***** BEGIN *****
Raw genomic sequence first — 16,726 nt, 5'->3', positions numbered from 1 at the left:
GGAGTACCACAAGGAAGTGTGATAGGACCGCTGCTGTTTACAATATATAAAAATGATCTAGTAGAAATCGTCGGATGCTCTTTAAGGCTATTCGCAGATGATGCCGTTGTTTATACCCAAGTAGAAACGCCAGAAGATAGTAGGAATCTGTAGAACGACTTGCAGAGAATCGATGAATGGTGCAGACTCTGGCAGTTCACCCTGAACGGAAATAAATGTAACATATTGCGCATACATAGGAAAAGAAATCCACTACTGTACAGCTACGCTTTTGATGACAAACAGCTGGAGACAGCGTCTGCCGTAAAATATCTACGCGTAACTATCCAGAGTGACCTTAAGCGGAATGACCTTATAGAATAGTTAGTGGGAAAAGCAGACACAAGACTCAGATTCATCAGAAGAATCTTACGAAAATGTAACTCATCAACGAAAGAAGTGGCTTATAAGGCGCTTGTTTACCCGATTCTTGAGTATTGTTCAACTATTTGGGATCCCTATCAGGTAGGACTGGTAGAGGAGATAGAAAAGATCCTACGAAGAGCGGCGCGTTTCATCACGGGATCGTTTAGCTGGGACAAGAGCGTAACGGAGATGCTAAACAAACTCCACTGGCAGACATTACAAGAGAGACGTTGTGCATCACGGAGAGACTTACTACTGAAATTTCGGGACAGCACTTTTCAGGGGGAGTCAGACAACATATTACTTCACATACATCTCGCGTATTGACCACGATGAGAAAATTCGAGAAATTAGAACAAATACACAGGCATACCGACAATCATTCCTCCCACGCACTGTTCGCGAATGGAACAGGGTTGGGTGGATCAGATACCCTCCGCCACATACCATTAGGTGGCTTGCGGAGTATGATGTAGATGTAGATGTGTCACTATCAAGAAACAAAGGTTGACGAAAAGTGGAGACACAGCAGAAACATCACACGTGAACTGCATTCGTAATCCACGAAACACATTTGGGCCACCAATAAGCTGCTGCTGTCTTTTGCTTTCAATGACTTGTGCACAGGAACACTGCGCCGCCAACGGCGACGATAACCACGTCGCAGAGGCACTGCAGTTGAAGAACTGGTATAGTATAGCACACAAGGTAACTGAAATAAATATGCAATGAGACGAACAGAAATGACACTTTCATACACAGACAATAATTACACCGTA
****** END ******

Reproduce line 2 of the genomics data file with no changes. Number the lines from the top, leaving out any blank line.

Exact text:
GGAGTACCACAAGGAAGTGTGATAGGACCGCTGCTGTTTACAATATATAAAAATGATCTAGTAGAAATCGTCGGATGCTCTTTAAGGCTATTCGCAGATGATGCCGTTGTTTATACCCAAGTAGAAACGCCAGAAGATAGTAGGAATCTGTAGAACGACTTGCAGAGAATCGATGAATGGTGCAGACTCTGGCAGTTCACCCTGAACGGAAATAAATGTAACATATTGCGCATACATAGGAAAAGAAATCCACTACTGTACAGCTACGCTTTTGATGACAAACAGCTGGAGACAGCGTCTGCCGTAAAATATCTACGCGTAACTATCCAGAGTGACCTTAAGCGGAATGACCTTATAGAATAGTTAGTGGGAAAAGCAGACACAAGACTCAGATTCATCAGAAGAATCTTACGAAAATGTAACTCATCAACGAAAGAAGTGGCTTATAAGGCGCTTGTTTACCCGATTCTTGAGTATTGTTCAACTATTTGGGATCCCTATCAGGTAGGACTGGTAGAGGAGATAGAAAAGATCCTACGAAGAGCGGCGCGTTTCATCACGGGATCGTTTAGCTGGGACAAGAGCGTAACGGAGATGCTAAACAAACTCCACTGGCAGACATTACAAGAGAGACGTTGTGCATCACGGAGAGACTTACTACTGAAATTTCGGGACAGCACTTTTCAGGGGGAGTCAGACAACATATTACTTCACATACATCTCGCGTATTGACCACGATGAGAAAATTCGAGAAATTAGAACAAATACACAGGCATACCGACAATCATTCCTCCCACGCACTGTTCGCGAATGGAACAGGGTTGGGTGGATCAGATACCCTCCGCCACATACCATTAGGTGGCTTGCGGAGTATGATGTAGATGTAGATGTGTCACTATCAAGAAACAAAGGTTGACGAAAAGTGGAGACACAGCAGAAACATCACACGTGAACTGCATTCGTAATCCACGAAACACATTTGGGCCACCAATAAGCTGCTGCTGTCTTTTGCTTTCAATGACTTGTGCACAGGAACACTGCGCCGCCAACGGCGACGATAACCACGTCGCAGAGGCACTGCAGTTGAAGAACTGGTATAGTATAGCACACAAGGTAACTGAAATAAATATGCAATGAGACGAACAGAAATGACACTTTCATACACAGACAATAATTACACCGTA